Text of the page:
I am writing this as the tax extension deadline is a week away. Tax returns I delegated to my team are starting to boomerang back to my desk. Some issues are beyond the comprehension of everyone but me. This confuses me. How can I be so much smarter than everyone else? What makes me so special?
The first issue perplexing me is the Indispensable Man theory. It goes like this: I want to earn more money but I am unable to close the money accounts. As you can see it does not work. Avoiding the tough cases holds people back in their career. If the boss does the work you can’t claim credit for the project.
The second issue is that the Indispensable Man is only an illusion. There is no tiny bag of pixie dust hanging at my side I can use to fix any problem showing up. Okay, maybe I do. It’s called an absolute confidence I can figure anything out and get it done. I am not asked to perform brain surgery (and if I was I could do it given enough time to research the subject and consult with other professionals); I am asked to perform a task in my field of study. All the resources available to me are available to all tax professionals. Nothing special in my bag of tricks.
Once I started writing this blog the emails started pouring in. As you might expect, a large number were from people wanting personalized help, something I don’t have time for. Another common refrain comes from other tax professionals. They either want to know how to grow their practice or they work for a firm and want to strike out on their own, but are afraid to make the leap, worried they have no one to turn to with the tough cases.
It is true, when the tough cases come in and you are the boss, you are the final line of defense. It isn’t that bad! If a country boy, raised shoveling manure on a farm, can step into the captain’s chair and excel, so can you. There is no secret. Really! The only problem for the Go-To Guy is time. Handling all the tough cases with limited time is a problem.
Michael Jordan made basketball look easy. It looked easy because he was so good at it. Experts in all fields are the same. They make it look easy because they practice their trade every day, even during their free time. Jordan was once asked what he did after practice. He responded, “Shoot buckets.” What Jordan did to unwind after practice was practice some more! And he was the best and paid accordingly. He really was the Indispensable Man. When the money shot was needed the ball was tossed his way.
Creating the Illusion
Of the few emails I respond to, none have returned telling me they made the leap. None returned telling me they opened their own practice; none said they made the move for the premium paycheck. When I started my practice thirty years ago I have shelves of research materials. My business forked over thousands of dollars every year for the resource. It is so much easier today with the internet. I can research Tax Court cases for free with search algorithms better than I ever had when working through thousands of pages of folio leaf paper.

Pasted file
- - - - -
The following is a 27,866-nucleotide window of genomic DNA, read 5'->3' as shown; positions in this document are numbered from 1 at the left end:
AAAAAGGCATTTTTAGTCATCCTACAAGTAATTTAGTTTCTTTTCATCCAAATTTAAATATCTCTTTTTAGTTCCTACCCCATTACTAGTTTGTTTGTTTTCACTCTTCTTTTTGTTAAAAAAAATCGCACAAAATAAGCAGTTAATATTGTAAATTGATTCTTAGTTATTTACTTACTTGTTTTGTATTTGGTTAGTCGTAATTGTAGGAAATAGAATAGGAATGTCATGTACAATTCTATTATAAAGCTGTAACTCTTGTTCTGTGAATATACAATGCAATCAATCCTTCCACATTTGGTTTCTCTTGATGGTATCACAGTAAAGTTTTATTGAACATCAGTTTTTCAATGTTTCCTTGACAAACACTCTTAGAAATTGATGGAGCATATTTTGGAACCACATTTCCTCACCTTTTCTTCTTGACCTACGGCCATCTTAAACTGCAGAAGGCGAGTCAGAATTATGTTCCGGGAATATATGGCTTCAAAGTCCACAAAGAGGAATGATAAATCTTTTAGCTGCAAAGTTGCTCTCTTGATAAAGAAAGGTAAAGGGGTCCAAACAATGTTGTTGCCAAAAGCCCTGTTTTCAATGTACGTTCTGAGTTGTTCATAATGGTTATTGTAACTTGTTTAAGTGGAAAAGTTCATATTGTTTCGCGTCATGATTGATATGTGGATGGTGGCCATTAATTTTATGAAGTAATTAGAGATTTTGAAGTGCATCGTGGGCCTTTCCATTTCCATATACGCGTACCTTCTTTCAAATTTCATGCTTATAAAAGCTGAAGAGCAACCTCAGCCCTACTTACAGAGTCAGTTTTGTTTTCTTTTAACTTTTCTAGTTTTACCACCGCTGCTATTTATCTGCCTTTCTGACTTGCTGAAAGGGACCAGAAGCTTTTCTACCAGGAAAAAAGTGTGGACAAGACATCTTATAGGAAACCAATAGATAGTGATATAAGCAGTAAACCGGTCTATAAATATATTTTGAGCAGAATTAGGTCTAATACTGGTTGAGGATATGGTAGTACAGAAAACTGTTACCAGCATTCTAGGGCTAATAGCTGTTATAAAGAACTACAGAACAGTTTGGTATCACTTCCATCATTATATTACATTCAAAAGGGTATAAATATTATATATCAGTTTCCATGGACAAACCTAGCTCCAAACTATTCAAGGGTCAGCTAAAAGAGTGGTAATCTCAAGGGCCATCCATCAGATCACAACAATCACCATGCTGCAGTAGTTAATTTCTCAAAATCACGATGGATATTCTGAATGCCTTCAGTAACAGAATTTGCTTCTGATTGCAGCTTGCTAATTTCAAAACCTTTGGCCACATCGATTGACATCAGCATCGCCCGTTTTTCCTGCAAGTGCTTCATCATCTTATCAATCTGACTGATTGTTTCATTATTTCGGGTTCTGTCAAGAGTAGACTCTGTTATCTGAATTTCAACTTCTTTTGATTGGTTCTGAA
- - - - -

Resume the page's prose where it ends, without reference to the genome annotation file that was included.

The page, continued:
Michael Jordan and I have something in common. We both practice after practice. I read after I finish working and much of what I read is business or tax related. After a while it becomes second nature. It isn’t hard. The only issue is time. The clock sometimes runs out before the game-winning shot leaves the fingertips.
In the office a common question is: How did you do that? Simple. I opened Google. I read instructions and articles on the subject. When I finish I then research things that made me curious, expanding from the original issues.
It all looks easy from the outside. I ask the client questions and then plug the numbers. How did I know where the numbers go? Experience plays a large roll. Jordan did not start at the top; he worked at it. My experience gets me to the correct research material faster. Without experience I would still get there, only slower. I glance over the left shoulder at the clock when that happens. It keeps ticking.
What is the Indispensable Man Worth?
When I talk on the phone with accountants looking for inside knowledge I have on rising to the top I can hear their voice resign as I tell them the only path to get there. It’s disappointing. For some reason they think it is really hard. It isn’t. It does take time and effort. Thinking is involved.
Once the phone call is over I wonder how much the caller will lose over a lifetime with their defeatist attitude. You don’t have to run your own firm to be an Indispensable Man. Owning a business is hard work with plenty of worries. The problems never stop and all problems end on your desk. Running a business means you will do things unrelated to your field of work. Business management is a whole different set of skills required to learn.
Working for the man can be a pleasant experience. Some employers and managers are wing nuts. I get it. But if you rise to the level of Indispensable Man the rules change! For you. Employers/managers can talk smart and treat employees like shit when they are easily replaced. Finding good employees is hard, but a normal part of running a business. As hard as it is to find good employees, I still keep finding them.
Indispensables are irreplaceable. Once you rise into this category you make the rules. Your share of the honey pot of cash goes up because you bring in extraordinary revenue and profits for the company. You become a quasi partner without all the headaches of ownership.